From occasional constipation or diarrhea to chronic digestive conditions, like Irritable Bowel Disease (IBD) or Gastroesophageal Reflux Disease (GERD), there's more to managing your symptoms than food choices. A concept called "meal hygiene" offers non-food ways to support your gut health.
What's in the GI Tract?
Our gut includes the mouth, esophagus, stomach, small and large intestines, and assistive organs like the gallbladder and liver. This system does two main things: digestion and absorption. Digestion is about breaking down food particles into smaller and smaller pieces, releasing carbs, fat, protein, water, vitamins, and minerals. Combined with digestive secretions - like stomach acid and bile - the gut now turns to absorption where these nutrients are moved from the gut to body cells where nutrients can be used for energy, building and repairing, and other body processes.
Try these tips about meal hygiene to support your digestion and absorption. These steps work together with nutritious food choices, but a gut and food choices blog is for another day.
1. Spacing meals.
The human gut is designed for breaks between eating. We have a system called Migrating Motor Complex (MMC), which includes a series of muscle contractions that helps move food through the gut. It only happens where you have not eaten. If your eating style is grazing (or eating small bites every hour or so), your MMC cannot move digested food (and also bacteria and other microorganisms) through your gut effectively. The switch: focus on eating meals and snacks at least 2-4 hours apart. (Read more about drinks and digestion below.)
2. Chewing to applesauce consistency.
Digestion starts in the mouth with chewing. Swallowing pieces of minimally chewed food means your stomach and the rest of your gut has to work harder to digest what you ate. The switch: chew well - as close to applesauce consistency as you can get.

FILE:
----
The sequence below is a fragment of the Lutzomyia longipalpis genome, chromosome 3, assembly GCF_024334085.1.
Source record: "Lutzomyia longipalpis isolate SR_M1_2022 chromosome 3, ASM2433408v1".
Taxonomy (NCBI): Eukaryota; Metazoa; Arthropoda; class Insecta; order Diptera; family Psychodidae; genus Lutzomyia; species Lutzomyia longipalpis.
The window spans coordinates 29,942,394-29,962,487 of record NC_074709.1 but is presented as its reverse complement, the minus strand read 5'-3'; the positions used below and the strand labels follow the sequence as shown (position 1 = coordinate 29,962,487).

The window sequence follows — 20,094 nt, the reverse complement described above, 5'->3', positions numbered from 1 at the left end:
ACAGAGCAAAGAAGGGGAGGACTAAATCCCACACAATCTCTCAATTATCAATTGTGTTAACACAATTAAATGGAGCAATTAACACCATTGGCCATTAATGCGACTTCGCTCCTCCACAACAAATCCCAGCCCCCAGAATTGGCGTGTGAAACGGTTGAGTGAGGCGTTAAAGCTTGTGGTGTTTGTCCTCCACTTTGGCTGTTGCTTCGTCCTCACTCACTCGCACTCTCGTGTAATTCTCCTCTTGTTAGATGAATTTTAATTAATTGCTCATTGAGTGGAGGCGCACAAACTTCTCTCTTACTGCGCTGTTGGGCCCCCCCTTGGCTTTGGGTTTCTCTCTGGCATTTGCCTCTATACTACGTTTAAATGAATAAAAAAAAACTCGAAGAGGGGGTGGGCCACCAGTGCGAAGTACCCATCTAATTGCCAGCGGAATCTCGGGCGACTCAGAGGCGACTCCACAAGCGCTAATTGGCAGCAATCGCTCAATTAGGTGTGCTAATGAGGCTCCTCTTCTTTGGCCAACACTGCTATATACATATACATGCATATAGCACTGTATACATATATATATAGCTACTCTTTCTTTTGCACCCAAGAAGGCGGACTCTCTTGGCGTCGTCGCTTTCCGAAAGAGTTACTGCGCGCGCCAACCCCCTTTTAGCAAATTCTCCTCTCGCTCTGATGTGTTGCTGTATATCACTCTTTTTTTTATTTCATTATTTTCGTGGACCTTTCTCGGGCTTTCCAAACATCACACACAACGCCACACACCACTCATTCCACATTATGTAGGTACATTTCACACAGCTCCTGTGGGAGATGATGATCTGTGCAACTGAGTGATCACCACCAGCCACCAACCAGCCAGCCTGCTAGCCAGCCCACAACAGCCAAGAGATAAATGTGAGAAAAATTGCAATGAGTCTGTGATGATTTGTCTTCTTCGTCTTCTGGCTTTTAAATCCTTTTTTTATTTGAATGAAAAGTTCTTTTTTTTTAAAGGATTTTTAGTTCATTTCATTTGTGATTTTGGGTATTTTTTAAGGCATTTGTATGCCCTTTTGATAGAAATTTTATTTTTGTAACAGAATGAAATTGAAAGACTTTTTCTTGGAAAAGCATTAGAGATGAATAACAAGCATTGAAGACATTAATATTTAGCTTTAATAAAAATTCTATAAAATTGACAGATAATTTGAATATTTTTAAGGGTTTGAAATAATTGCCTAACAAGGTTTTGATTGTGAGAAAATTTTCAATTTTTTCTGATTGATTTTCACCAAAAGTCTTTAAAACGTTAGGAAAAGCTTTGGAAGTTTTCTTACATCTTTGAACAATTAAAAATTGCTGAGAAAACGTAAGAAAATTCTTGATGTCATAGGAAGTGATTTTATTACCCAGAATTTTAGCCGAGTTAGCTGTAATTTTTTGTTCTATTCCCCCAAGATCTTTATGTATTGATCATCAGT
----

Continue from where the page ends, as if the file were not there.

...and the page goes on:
3. Speed of eating.
Fast eating often means you don't have time to effectively chew your food (see above). Since it takes time for your gut to communicate with your brain that you feel full, fast eating can lead to overeating and gut symptoms like bloating and discomfort. It takes practice and intention to eat slowly, particularly if you are used to eating in a time crunch. The switch: slow down.
4. Consistent meals.
Eating at regular points throughout the day gives your body energy to do all its body processes, including digestion and absorption. Irregular eating can look like eating one or two large meals each day, skipping meals, or eating at different times each day. The switch: eat regular meals and snacks throughout the day.
What can happen with irregular eating?
- One or two large meals per day puts a large volume of food into your gut. This can be challenging for your body to effectively digest, leading to symptoms like bloating and discomfort.
- As for eating at irregular times each day, one long-term study showed an association with inconsistent mealtimes and higher rates of H pylori infection, a bacterial infection of the stomach that can lead to reflux and other symptoms. In another study, eating regularly through the day was associated with lower rates of irritable bowl syndrome (IBS).
- While research on how skipping meals impacts the GI tract or gut symptoms is mixed, skipping meals has been associated with heart disease and mental health challenges.
5. Tall posture.
Folding your shoulders and chest over your stomach while you eat compresses your esophagus and stomach. (Think peering over your smart phone so your head and shoulders move forward.) This can make it harder to swallow or put pressure on the muscles that allow food to pass between the esophagus and stomach. The switch: while eating, sit tall.